A well prepared and implemented stakeholder engagement strategy is an effective risk management tool and creates value for companies. It guides a company to make informed business decisions and avoid practices which can be detrimental to its operations, brand image and reputation.
We can all recall examples of companies being dragged in the media and then have to spend huge ammounts of money on P.R bills in order to restore their reputation and rebuild trust with the consumer.
Such example of bad publicity is Johnson & Johnson, which in 2010 had to recall 136 million bottles of Children’s Tylenol, Benadryl, Motrin, and a dozen other products. The source of the trouble was found to be in facilities operated by company division McNeil Consumer Healthcare at sites in Pennsylvania and Puerto Rico.
Engaging with stakeholders can present with new market opportunities and product development capabilities. A great exampe is how Nike, by creating the Making app in 2013, publices now its materials sustainability index to the public and allows designers from across the industry to make more sustainable designs and ultimately lower-impact products. Open communication between the company and its stakeholders will lead to new insights relating to innovation and creativity for implementing best business practices.
Principles of engagement
There are great challenges in engaging your stakeholders, but they do not surpass the risks that a company will face if it fails to engage with them effectively.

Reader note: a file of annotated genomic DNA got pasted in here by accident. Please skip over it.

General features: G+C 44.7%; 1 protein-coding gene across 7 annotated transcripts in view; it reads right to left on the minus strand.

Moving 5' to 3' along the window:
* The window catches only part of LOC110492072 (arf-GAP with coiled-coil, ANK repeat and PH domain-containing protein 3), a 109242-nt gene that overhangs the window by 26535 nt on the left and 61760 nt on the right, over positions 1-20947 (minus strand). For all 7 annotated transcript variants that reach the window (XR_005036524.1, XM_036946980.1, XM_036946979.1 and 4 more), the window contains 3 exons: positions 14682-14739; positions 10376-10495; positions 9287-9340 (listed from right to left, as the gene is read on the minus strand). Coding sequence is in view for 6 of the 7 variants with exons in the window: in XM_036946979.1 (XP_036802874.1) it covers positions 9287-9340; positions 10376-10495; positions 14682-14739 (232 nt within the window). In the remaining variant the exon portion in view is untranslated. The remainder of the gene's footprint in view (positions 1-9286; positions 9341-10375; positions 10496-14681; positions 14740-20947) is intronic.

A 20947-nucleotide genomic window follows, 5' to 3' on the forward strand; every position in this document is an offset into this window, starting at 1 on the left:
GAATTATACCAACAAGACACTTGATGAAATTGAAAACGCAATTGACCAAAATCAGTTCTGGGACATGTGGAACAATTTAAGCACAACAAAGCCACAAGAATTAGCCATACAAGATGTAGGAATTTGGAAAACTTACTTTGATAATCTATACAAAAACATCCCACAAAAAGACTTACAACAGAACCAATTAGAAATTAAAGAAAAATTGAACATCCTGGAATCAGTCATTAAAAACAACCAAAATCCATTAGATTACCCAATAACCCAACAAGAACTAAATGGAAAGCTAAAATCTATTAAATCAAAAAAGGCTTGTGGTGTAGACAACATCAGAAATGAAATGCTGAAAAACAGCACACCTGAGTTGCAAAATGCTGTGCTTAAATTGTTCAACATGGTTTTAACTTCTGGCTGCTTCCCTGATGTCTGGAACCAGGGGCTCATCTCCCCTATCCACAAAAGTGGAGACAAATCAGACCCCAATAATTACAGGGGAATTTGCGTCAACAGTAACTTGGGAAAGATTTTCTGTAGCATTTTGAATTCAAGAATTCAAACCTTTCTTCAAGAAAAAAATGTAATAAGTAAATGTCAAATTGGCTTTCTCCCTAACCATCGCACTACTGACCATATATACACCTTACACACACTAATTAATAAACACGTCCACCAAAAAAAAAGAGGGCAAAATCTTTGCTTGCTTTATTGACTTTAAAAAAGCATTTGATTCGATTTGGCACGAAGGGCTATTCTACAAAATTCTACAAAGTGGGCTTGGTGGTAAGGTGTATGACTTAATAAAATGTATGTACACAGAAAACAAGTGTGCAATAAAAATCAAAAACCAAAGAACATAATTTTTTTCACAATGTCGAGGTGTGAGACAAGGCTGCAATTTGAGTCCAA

Below are a few principles that should act as a guidance or a starting point for stakeholder engagement.
Identify your primary and secondary stakeholders and make sure to repeat the process regularly (eg annualy)
- Engage with stakeholders in a timely manner, be proactive, transparent and encourage open communication in order to build trust.
- Engage on issues that matter, set clear objectives and be thorough on how engagement will add value to the business
- Choose the appropriate format for each stakeholder (eg personal meetings, open days, conferences, focus groups, newsletters, sustainability report) and make sure that the appropriate resources are available (time, money, people) to ensure success.
- Empower and engage the right representatives from each stakeholder group and ensure that they understand how they will benefit directly from engagement.
- Agree on the rules of engagement from the very beginning and make sure that all parties involved have set realistic goals and expectations.
- Link engagement with the decision making process of your company and most importanly learn from the whole process, evaluate the outcome and decide upon the next steps.
It is made apparent that stakeholder engagement requires a clear methodology linked to the overall strategy of the company. As employees are involved in the engagement process that is often informal, as well as formal, their awareness and education in the issues and methodologies is critical.
The benefits of succesfully and seaminly integrating the engagement process are immence! The journey towards building a sustainable business requires that stakeholders will actively engage in sustainable business practices as well. After all, we are as Sustainable as our Stakeholders!